CHICAGO — Mobile payments got the kind of promotional kick it will need in the future — from a veteran country music star — at the annual Mobile Payments Conference this week.

When Apple Pay debuted nearly a year ago, the major card brands threw music celebrities like Gwen Stefani into the TV advertisement spotlight to promote the new mobile pay system.

Though it wasn't in front of that type of widespread audience, musician Rick Monroe did get some attention from conference attendees when saying merchants need to get onto the mobile payment and commerce bandwagon in the same way the music industry has.

Many in the audience may not be familiar with Monroe's latest Billboard charts song, "Great Minds Drink Alike," but they understood his message about mobile payments.

"Merchants have to create more apps for payment and loyalty products," said Monroe, who is developing his own mobile commerce app with AP Technology to enable fans to easily purchase merchandise at his concerts.

After all, Apple was considered to have a foot in the door on mobile payments before Apple Pay came on the scene on the strength of its then 800 million iTunes accounts, most of those with credit card credentials attached.

Apple likely introduced the "buy button" to many young consumers on the iTunes dashboard. Other digital music venues, such as Pandora, were quick to add the buy buttons to songs on the "stations" that listeners created.

As part of a panel discussing the potential of mobile payments and other customer engaging services, Monroe acknowledged he is in the right industry to experiment with payments apps.

"Music is an impulse buy, you hear a song and you want it right now," Monroe said. "You have to incorporate payments into that immediate impulse."

Even if a merchant does not have a specific product or service that lends itself to habitual buying like Starbucks coffee or impulse buying like digital music, he is still in a position to build apps that make a payment possible without standing in a line.

That's where Monroe's focus is in developing his app. "My fairy tale for mobile payments would be eliminating the wicked witch of the wait," he said. "Instead of waiting in a long line, here's the app to buy the shirt at my concert."

As such, the example of mobile payments in music can move into other retail domains, said Nick Holland, senior payments analyst at Pleasanton, California-based Javelin Strategy & Research.

"I would like to see intelligent information sent to my phone on what I might like to buy, based on what I bought before," Holland said. "With music, they know what music I like and what I purchased before."

In her prior experience as systems development manager at OfficeMax, Christina Garcia said one of the worst things for a merchant was to spend time to add software and procedures to implement a technology like Google Wallet that did not have a lot of adoption or value-adds for consumers who were using it.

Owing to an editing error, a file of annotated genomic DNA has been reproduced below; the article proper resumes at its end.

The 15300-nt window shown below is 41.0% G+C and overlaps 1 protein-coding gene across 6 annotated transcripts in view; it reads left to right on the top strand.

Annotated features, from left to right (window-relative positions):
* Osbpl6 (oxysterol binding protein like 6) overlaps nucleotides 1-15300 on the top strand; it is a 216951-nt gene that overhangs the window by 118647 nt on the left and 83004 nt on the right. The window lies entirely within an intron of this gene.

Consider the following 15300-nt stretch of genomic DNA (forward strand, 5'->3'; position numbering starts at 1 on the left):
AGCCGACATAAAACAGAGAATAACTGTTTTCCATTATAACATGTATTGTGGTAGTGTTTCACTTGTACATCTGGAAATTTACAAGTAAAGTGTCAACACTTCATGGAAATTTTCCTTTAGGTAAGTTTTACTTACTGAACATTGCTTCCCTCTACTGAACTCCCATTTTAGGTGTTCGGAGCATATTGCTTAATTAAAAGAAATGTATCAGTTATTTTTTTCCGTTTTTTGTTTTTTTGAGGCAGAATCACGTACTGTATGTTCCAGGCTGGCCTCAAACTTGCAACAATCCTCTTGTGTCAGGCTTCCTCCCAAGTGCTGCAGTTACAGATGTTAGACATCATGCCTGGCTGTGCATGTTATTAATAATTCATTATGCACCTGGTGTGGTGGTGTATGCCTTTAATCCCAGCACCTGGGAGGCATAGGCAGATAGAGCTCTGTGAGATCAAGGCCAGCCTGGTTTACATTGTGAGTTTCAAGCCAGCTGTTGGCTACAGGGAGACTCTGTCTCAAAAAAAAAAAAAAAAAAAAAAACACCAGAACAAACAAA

Bringing mobile technology on board has to be easier for the merchant and more beneficial for users, said Garcia, who is now vice president of technology and integrated services for SEQR Mobile Wallet.

"For those adding Apple Pay, they were really just adopting contactless technology, another form of tender," Garcia added.

The key is for providers to engage in "expanding and presenting value through payment, coupons and loyalty, all while reducing checkout time," Garcia said.

In the past, some acquirers and payments providers may have been telling merchants to simply consider a mobile payment strategy, while others weren't paying much attention at all. But the industry has quickly moved past that posture, said Mario Di Prizio, a technology expert who has worked on mobile, retail and engineering apps and contactless products at Sears, Kmart and Motorola.

"For those who don't have mobile, it's time to get on with the program," Di Prizio said.

Even if merchants adopt the latest in security and customer engagement on mobile platforms, it's going to take that "music industry" type of interest in payments technology to get more consumer adoption. Right now, it is much easier for consumers to know what kind of music they like and how technology can complement that, compared to what type of payment method they prefer.

"As more merchants get mobile payments right, more consumers will hear about it," said Greg Wilfahrt, chief mobility and marketing officer at AP Technology.

The industry needs a mobile payments "bill of rights" for consumers so they understand how the process will work if they were to encounter problems with the technology, Wilfahrt said.

"When the experiences are good, it will start to spread by word of mouth," he added. "That's the way mobile payments will take hold."

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